Let me introduce myself. I’m “the girl with the gray hair”. That’s it. That is how usually people refer to me. I’m 41 years old and have been living with gray hair for the last 30. And yes, I’m the one who never dyed her hair.
Nowadays, going gray is fashionable. It is the statement that fashion advisers use and recommend. It has become a symbol of chic rebelliousness and daring elegance. There is no day in the grocery store where I don’t get a compliment on my hair.
But it hasn’t always been like this. And it will not be like this forever. It is a fashion trend, and as such, volatile and fleeting, and it is important for me to speak about the “going gray effect”, without the glamour of this trendy season.
I started to have white hair at age 11. It got quite obvious at the age of 15. Right about when everything in us changes, and we least desire to be noticed. I survived the jokes (“Oh, Cruella Deville!”), the questions (“But, is it a disease?”), and all the hair that I pulled out (by those who expect some good luck in those special hair strands). It was never bullying, just the natural teenage curiosity, or at least, I always looked at it that way. I’ve never felt bad, just different. Perhaps it was the typical rebelliousness of my teen age that made me contradict normality, sticking to my difference. I did not dye my hair, I embraced the gray.
Unexpectedly, it was in adulthood that the pressure began. Perhaps for historical-cultural reasons, since Western society does not quite ennoble what is or looks old. Aging and the signs of it, have long been a focus of antipathy, and we got used to delay and hide aging. We live in a race against time. Against wrinkles, against sagging skin, and not less, against the dreaded white hair that denounces all the time we have already left behind.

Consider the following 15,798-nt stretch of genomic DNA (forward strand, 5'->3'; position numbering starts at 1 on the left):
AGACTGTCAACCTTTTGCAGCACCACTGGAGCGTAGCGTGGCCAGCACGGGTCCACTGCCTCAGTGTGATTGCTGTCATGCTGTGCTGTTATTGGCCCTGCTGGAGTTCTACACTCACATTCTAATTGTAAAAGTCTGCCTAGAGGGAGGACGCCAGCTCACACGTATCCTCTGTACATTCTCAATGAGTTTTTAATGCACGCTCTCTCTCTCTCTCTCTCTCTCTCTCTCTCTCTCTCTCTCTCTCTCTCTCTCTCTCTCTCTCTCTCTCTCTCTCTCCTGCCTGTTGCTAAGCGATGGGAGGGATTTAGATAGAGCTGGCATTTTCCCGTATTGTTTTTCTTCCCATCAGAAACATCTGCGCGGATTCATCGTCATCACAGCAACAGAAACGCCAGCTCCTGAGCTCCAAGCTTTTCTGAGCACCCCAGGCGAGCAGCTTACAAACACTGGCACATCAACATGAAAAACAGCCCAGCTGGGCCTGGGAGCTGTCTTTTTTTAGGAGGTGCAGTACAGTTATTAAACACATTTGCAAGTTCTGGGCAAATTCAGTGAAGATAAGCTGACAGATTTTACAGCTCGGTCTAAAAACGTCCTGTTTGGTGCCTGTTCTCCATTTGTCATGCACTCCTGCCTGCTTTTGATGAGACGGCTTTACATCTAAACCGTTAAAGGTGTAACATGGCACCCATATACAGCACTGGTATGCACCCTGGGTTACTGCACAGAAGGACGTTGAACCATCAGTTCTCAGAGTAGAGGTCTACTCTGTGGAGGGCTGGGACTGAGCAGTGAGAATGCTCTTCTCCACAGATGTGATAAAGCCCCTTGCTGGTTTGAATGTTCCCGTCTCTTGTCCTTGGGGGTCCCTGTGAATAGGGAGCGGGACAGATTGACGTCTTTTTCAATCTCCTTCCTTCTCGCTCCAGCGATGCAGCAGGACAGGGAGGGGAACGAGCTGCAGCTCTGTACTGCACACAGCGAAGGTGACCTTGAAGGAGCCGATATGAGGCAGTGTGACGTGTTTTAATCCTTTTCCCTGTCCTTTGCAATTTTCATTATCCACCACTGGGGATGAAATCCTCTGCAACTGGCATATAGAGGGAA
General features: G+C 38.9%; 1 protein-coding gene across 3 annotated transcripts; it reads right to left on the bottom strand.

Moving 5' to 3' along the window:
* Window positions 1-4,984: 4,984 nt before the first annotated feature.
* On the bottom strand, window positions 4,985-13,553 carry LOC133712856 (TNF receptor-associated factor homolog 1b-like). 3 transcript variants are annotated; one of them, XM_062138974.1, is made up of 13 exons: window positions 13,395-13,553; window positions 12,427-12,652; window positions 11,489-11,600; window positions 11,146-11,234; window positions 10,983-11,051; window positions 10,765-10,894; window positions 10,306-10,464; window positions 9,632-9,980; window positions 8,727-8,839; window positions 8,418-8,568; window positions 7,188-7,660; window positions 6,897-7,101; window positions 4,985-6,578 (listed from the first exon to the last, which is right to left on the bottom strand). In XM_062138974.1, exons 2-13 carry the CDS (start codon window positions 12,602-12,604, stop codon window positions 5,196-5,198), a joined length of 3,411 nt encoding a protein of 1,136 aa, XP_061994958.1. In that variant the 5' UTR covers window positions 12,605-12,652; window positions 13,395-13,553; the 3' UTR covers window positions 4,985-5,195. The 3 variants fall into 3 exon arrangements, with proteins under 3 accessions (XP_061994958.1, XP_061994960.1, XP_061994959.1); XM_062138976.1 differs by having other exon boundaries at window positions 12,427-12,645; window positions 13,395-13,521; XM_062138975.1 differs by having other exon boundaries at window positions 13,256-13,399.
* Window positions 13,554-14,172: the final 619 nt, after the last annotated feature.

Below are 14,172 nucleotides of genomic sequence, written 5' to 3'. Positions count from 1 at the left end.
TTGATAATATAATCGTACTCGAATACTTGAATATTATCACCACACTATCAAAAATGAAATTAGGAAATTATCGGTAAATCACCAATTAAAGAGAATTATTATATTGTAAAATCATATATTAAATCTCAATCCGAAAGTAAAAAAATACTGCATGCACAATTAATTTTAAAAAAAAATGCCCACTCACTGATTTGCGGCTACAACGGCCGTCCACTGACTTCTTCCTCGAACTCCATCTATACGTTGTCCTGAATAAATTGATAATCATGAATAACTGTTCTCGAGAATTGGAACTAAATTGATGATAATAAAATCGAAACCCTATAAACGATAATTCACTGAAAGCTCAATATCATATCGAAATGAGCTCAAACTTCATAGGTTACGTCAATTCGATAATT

In my early twenties I often heard opinions about how my hair was aging me, about the huge contrast between my young face and my oldie hair. At the hairdresser, all the options of hairstyles and haircuts were usually barely evaluated, the point was to soak me in tints.
Unfortunately, I always felt this difficulty in accepting the difference on the females side. By contrast, on the male side, I have always received encouragement and praise (thank you, Gentlemen.). How long will it take for us to see women supporting and empowering women, and stop fearing each other? That day, all the tints, creams and false youth elixirs will lose their place, to give way to real and confident women, just the way they are.
I did not dye my hair, I embraced the gray. And so it has been to this day. Currently, I do not refuse to dye it because I am still a stubborn teenage, nor because I have decided to go with the trend. No.
I do not dye my gray hair, because I was born like this (just like my father, my grandfather and my children), this is my identity, this is my story and I feel good about all of it. Some days I love it, some days I hate it. Maybe one day I will decide to dye my hair orange. Or green. Or blue. But I will do it because it is my taste, my will, and not because fashion has imposed me.
I do not dye my gray hair, because I want both my daughters and my son, to see that it is okay to accept ourselves just as we are. In the same way that it will be okay to change, if that is how we feel about doing. But the trigger should always be our inner voice, the respect for ourselves, and never external impositions and marketing demands.
I do not dye my white hair because, more than embracing the color, I embrace my choices and, forever and ever, I will always make a point of embracing myself.